01.06.2010 10:10 AM
Walmart Keeps Up Blu-ray Push in Post-Holiday
Walmart is continuing to enhance its CE departments in early 2010 in many of its stores within the U.S., with an emphasis on selling more brand-name HD and Blu-ray products from Sony, Samsung and Magnavox, along with more typical big-box stores brands such as the current top American seller of HD panels, Vizio.

The world's largest retailer's "Blu-ray Experience Areas" in a growing number of outlets aim to team HD hardware/software units and titles into a central sales area within its larger entertainment departments. For Blu-ray proponents, Walmart's initiatives are significant since the retailer has told various media and manufacturing groups in recent months that it believes its base of cost-conscious family customers are now seriously willing to upgrade from standard DVD (and lingering VHS tape) to Blu-ray.

Walmart's pricing strategies are targeted at encouraging further Blu-ray growth, according to published reports, primarily its much-publicized holiday sales promotion of a $78 Magnavox Blu-ray player — a price point which continues in many of its stores in early January (along with higher-priced brand-name players such as a $149 unit from Sony), according to its most recent insert in Sunday newspapers on Jan. 3.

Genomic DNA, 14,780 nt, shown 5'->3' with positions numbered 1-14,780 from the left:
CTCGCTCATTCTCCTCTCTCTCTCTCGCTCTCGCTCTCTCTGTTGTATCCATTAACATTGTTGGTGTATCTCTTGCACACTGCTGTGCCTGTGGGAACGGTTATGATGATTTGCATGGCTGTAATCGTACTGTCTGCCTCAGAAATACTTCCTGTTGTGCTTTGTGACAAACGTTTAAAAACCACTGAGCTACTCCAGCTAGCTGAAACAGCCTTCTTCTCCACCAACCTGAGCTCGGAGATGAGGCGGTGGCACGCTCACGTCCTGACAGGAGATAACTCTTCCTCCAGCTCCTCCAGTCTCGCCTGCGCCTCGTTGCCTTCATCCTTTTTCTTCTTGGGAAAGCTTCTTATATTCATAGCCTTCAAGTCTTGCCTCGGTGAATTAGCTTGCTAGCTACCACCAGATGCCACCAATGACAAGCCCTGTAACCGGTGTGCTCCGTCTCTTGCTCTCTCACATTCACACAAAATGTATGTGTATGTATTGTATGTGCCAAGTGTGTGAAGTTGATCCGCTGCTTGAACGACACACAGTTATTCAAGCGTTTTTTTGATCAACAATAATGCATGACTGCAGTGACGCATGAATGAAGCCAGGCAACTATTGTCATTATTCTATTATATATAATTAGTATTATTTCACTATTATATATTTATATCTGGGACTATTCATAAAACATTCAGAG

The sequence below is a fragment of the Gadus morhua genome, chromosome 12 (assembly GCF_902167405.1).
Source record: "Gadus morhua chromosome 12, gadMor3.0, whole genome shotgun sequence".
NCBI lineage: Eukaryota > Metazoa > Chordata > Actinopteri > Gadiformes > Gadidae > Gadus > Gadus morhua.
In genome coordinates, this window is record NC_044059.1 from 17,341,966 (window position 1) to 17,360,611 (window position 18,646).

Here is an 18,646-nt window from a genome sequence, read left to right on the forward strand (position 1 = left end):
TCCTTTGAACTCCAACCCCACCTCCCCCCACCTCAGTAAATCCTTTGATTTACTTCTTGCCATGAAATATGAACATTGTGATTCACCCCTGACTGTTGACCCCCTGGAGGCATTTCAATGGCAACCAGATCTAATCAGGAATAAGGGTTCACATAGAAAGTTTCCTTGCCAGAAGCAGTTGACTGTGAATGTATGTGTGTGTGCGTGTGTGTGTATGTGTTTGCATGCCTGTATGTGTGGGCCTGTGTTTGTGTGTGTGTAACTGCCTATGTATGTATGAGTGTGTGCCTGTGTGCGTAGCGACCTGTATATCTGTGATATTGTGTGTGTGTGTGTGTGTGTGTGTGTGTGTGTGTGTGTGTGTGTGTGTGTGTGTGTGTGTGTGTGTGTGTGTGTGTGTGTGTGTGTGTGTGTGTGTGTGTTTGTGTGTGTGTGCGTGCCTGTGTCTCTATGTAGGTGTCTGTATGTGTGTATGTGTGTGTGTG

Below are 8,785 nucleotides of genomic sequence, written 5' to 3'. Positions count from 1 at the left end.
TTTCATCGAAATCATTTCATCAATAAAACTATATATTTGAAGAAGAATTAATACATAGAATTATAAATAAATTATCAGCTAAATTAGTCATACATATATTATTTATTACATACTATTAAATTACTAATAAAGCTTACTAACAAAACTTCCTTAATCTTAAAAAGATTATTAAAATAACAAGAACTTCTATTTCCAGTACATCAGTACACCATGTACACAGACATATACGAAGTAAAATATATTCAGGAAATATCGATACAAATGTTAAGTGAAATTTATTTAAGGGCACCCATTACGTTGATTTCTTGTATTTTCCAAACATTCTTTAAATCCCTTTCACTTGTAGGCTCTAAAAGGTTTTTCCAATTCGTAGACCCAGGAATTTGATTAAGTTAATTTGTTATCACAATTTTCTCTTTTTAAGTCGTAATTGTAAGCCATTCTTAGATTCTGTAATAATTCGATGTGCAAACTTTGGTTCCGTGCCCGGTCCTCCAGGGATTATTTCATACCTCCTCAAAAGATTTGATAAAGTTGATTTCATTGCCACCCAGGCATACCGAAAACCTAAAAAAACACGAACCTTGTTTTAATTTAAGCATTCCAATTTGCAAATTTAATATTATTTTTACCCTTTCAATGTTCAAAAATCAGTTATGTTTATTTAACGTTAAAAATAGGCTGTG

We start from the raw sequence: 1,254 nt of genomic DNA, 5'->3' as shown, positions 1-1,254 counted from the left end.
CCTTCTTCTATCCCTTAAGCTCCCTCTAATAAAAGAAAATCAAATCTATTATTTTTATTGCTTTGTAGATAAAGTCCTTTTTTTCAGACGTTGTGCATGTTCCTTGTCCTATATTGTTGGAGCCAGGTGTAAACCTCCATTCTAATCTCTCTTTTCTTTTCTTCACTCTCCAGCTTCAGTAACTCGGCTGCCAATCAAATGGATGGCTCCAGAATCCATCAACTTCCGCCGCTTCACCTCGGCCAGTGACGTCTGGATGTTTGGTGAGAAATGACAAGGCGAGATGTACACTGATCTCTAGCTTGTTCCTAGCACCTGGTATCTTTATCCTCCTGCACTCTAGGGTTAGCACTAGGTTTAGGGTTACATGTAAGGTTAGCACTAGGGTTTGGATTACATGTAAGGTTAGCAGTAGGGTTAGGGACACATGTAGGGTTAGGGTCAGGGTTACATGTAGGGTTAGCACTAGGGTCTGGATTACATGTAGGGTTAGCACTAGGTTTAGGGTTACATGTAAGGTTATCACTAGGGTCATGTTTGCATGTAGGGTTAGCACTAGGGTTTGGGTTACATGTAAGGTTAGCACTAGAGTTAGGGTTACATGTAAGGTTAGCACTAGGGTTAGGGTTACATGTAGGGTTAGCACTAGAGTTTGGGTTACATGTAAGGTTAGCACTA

According to consultant DisplaySearch Walmart now represents about a 30-percent market share for sales of Blu-ray Disc titles, coming close to tying Best Buy, America's top overall CE retailer which had a more distinct lead in both Blu-ray players and software (titles) until recently.

Post New Comment
If you are already a member, or would like to receive email alerts as new comments are
made, please login or register.

Enter the code shown above:

(Note: If you cannot read the numbers in the above
image, reload the page to generate a new one.)

No Comments Found

Thursday 11:07 AM
The Best Deconstruction of a 4K Shoot You'll Ever Read
With higher resolutions and larger HD screens, wide shots using very wide lenses can be a problem because they allow viewers to see that infinity doesn’t quite resolve into perfect sharpness.

Featured Articles
Discover TV Technology